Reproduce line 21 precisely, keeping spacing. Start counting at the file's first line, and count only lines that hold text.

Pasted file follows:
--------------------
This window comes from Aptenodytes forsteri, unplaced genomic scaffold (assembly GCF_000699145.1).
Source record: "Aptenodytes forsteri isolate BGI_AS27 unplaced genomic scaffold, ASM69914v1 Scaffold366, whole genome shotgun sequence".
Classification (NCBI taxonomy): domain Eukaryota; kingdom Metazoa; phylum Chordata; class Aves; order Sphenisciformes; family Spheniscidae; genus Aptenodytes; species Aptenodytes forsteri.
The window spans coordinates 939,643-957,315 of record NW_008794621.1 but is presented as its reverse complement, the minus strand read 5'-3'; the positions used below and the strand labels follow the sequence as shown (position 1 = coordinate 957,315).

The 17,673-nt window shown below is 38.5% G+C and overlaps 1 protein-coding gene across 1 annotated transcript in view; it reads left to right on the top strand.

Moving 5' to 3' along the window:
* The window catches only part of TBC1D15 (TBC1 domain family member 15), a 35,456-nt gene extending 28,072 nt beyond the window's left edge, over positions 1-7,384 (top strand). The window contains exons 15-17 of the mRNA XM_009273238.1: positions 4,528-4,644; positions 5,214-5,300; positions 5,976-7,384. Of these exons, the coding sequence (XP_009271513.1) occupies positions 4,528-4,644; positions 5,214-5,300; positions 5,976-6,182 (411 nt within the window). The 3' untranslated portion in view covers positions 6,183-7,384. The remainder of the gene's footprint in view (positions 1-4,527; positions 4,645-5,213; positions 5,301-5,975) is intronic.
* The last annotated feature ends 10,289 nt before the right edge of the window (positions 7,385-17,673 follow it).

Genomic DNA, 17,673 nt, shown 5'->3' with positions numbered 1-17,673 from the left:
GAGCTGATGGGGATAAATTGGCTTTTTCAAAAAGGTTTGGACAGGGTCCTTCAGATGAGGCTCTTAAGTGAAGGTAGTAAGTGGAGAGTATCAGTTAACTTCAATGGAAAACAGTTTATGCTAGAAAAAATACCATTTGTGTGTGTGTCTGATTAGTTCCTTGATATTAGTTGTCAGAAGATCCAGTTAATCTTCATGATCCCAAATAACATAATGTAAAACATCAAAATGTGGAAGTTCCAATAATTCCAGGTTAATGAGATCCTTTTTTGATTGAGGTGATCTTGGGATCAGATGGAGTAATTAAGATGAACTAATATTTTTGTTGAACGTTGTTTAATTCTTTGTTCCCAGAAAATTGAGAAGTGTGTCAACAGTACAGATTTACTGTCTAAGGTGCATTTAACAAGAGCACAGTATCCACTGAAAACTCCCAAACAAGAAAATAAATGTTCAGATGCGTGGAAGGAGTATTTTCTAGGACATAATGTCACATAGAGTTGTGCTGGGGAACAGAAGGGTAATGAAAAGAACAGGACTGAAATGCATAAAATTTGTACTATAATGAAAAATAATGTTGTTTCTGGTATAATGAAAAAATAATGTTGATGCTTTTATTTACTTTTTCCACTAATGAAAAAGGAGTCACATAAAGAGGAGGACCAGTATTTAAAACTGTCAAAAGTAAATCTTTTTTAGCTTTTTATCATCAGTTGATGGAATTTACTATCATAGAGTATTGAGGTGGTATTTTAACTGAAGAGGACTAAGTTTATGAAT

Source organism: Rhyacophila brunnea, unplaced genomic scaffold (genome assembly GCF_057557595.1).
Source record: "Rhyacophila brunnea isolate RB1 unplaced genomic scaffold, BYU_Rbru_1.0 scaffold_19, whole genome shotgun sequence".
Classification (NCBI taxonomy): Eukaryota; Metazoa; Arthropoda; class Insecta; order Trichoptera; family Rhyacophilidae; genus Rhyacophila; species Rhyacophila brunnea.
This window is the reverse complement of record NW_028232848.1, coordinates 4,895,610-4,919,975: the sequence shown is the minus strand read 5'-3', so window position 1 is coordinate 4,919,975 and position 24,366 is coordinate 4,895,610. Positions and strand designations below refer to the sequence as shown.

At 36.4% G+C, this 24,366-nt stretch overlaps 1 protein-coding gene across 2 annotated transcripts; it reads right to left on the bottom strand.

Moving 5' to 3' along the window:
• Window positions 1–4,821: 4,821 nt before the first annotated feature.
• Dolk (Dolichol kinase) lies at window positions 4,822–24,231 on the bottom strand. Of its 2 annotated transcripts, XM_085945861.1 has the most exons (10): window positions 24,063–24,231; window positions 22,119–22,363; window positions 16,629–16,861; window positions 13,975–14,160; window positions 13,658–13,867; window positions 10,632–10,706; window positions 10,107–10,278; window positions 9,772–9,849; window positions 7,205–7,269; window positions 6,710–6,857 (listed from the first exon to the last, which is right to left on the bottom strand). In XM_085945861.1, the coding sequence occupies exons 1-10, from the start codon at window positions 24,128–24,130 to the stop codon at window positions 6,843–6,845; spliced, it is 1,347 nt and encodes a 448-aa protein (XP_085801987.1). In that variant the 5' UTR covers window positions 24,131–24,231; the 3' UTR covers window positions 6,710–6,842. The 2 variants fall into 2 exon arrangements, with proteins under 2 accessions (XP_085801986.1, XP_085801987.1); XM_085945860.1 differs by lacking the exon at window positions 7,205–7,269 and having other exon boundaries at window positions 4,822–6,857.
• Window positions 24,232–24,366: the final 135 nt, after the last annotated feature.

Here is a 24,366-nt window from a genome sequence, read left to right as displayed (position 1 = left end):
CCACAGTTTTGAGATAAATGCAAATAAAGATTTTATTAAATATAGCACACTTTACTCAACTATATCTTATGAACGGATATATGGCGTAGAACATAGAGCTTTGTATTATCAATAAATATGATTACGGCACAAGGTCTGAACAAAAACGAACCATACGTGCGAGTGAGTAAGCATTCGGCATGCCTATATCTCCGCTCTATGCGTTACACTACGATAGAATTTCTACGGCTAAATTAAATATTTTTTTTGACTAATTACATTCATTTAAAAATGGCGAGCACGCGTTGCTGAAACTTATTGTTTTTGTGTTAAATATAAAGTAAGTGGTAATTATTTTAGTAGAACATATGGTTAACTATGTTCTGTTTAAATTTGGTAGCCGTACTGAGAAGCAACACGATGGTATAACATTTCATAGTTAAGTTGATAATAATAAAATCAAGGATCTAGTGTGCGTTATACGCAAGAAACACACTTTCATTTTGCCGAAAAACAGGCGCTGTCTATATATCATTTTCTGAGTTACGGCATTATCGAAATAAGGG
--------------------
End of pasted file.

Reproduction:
CCACAGTTTTGAGATAAATGCAAATAAAGATTTTATTAAATATAGCACACTTTACTCAACTATATCTTATGAACGGATATATGGCGTAGAACATAGAGCTTTGTATTATCAATAAATATGATTACGGCACAAGGTCTGAACAAAAACGAACCATACGTGCGAGTGAGTAAGCATTCGGCATGCCTATATCTCCGCTCTATGCGTTACACTACGATAGAATTTCTACGGCTAAATTAAATATTTTTTTTGACTAATTACATTCATTTAAAAATGGCGAGCACGCGTTGCTGAAACTTATTGTTTTTGTGTTAAATATAAAGTAAGTGGTAATTATTTTAGTAGAACATATGGTTAACTATGTTCTGTTTAAATTTGGTAGCCGTACTGAGAAGCAACACGATGGTATAACATTTCATAGTTAAGTTGATAATAATAAAATCAAGGATCTAGTGTGCGTTATACGCAAGAAACACACTTTCATTTTGCCGAAAAACAGGCGCTGTCTATATATCATTTTCTGAGTTACGGCATTATCGAAATAAGGG